A further limitation of a sheath-based guide catheter is that the guide catheter can add a substantial increase to the overall diameter of the device as it is being delivered. Recent interest in pacing in the left heart chambers has led to the development of small diameter coronary sinus and cardiac vein leads. These leads are typically placed by advancing a guide catheter into the coronary sinus ostium, then advancing the lead into the coronary sinus and further into a cardiac vein as desired. Guide catheters may be too large in diameter to be advanced further than the coronary sinus or cardiac veins. Because a cardiac lead must be highly flexible in order to withstand the beating motion of the heart, a stylet or guidewire passed through a central lumen of the lead is often required in order to provide the lead with the stiffness needed to advance the lead further into the cardiac veins, without the support of the guide catheter. However, requiring a central lumen for a guidewire or stylet increases the size requirement of the lead. A guidewire or stylet may not provide effective torque transfer needed for fixing a lead by rotation.
Yet another limitation of sheath-based delivery systems is that the cardiac lead or other medical device being introduced may include sensors or electrodes along the body of the lead or device, which are enclosed within the guide catheter sheath. During the implant procedure, as long as the guide catheter is in place, these electrodes or sensors are not available for making measurements that may be of interest. For example, a cardiac defibrillation lead generally includes one or more defibrillation coils carried on the lead body. In order to verify that a lead position is acceptable, defibrillation thresholds are generally measured by inducing an arrhythmia after placing the lead and delivering defibrillation therapy through the defibrillation coil(s). A guide catheter sheath would need to be removed from the lead in order to perform these tests. If the defibrillation thresholds are unacceptable, the lead will need to be repositioned. If the guide catheter has already been removed, the lead must be removed and repositioned after placement of a new guide catheter.
Other types of sensors may be provided along the body of a lead or medical device, such as electrogram sensing electrodes, ultrasonic sensors, pressure sensors, etc. These sensors could be used for making measurements during an implant procedure to provide diagnostic or other information to and aid the physician in identifying and/or selecting an optimal implant site for the medical device.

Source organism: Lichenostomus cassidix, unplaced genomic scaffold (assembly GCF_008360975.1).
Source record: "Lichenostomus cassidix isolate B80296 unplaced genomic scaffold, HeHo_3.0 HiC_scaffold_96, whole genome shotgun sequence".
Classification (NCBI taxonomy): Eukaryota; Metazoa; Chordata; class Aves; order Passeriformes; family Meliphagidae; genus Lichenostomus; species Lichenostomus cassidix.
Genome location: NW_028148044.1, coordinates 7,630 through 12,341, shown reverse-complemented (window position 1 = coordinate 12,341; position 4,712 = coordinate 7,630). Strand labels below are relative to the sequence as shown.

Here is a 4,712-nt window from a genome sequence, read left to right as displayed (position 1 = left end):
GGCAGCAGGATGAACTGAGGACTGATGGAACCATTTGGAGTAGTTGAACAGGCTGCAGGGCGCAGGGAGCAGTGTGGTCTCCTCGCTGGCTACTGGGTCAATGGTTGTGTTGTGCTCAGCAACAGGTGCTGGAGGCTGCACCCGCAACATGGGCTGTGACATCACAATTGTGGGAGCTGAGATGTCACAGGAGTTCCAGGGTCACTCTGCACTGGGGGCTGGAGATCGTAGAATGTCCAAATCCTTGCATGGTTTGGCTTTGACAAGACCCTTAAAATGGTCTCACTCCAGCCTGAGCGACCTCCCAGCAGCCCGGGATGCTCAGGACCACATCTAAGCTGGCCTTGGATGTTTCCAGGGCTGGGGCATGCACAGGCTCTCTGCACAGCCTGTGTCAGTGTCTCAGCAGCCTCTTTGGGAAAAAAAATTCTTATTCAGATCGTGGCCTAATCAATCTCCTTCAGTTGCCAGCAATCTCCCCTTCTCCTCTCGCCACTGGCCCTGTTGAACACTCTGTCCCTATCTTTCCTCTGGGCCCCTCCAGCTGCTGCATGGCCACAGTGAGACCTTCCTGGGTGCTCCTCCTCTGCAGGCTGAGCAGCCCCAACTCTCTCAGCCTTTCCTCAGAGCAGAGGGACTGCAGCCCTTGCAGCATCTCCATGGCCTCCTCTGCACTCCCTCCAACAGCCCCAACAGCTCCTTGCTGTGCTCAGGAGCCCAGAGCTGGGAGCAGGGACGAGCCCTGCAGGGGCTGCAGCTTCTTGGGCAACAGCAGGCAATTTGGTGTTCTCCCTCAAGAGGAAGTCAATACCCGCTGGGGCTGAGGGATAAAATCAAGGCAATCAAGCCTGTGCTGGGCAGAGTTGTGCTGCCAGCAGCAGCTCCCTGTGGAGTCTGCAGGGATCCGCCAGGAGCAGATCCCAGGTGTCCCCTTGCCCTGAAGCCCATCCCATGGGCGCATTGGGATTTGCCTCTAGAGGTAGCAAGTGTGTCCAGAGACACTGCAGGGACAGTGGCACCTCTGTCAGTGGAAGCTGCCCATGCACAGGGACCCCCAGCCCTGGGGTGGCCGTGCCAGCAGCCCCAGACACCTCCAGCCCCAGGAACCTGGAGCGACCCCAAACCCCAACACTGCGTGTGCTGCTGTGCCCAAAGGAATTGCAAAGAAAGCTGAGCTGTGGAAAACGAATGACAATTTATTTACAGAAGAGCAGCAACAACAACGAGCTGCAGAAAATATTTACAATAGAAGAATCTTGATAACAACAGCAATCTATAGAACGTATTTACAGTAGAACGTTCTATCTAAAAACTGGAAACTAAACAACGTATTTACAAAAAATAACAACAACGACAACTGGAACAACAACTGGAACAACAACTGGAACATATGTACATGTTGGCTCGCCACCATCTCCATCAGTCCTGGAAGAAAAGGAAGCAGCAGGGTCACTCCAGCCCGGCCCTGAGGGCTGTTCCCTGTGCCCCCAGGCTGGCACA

To address some of these limitations, various non-sheath based delivery systems have been described. For example, U.S. Pat. No. 6,185,464 to Bonner et al. describes an arrangement for introducing and implanting an endocardial lead that includes pusher means for advancing a cardiac lead transvenously alongside a guide body. In this arrangement, a guide body tracking and cardiac lead engaging means includes a guide body tracking lumen that engages the guide body and a lead body receiving lumen that tightly grasps a lead body in a normal clamped state. By expanding the guide body tracking lumen, effected by an expandable balloon, the lead body receiving lumen is expanded to receive or release a lead body.
U.S. Pat. No. 6,129,749 issued to Bartig et al. discloses a pacing lead having a molded support body at its distal end, which supports an electrode and includes a lumen for a guidewire. This additional feature increases the size of the distal end of the lead. Additional features on the medical device itself are generally undesirable because these features may increase the cost or complexity of manufacturing the device. An additional feature for engaging a delivery device may not be a standard feature of many medical devices, limiting the utility of a delivery system requiring such a feature to only certain devices equipped with that additional feature.
Medical therapy or diagnostic devices may also need to be delivered to an internal body organ or space through an open surgical approach rather than a vascular approach. For example, in order to place an epicardial lead on the heart, a thoracotomy is generally required to approach the heart. Still some areas of the heart may be difficult to approach, even through a thoracotomy, requiring a larger incision or lifting or moving of the heart itself. A medical device delivery system that allows a device to be guided to an internal body location, such as the epicardial surface, through minimally sized incision can reduce the invasiveness and difficulty of the procedure.
Furthermore, a medical device may need to be inserted at a depth within the targeted tissue, requiring a small incision or stab wound into the tissue to place the medical device. A hollow, splittable needle is described in U.S. Pat. No. 5,443,492, issued to Stokes, for application of an active fixation lead into the epicardial heart tissue. The lead is carried in the lumen of the hollow needle to aid in inserting the distal end of the lead into the heart tissue but the needle is not used for guiding the lead to the implant site. In order to make the small incision or stab wound that may be required to place a medical device, a larger skin incision may sometimes be required to enlarge the open approach to the site to perform these procedures. A delivery system that allows a stab wound to be made without a fully open approach may reduce the invasiveness of such a procedure and allow a device to be more easily guided to and inserted into a desired tissue site.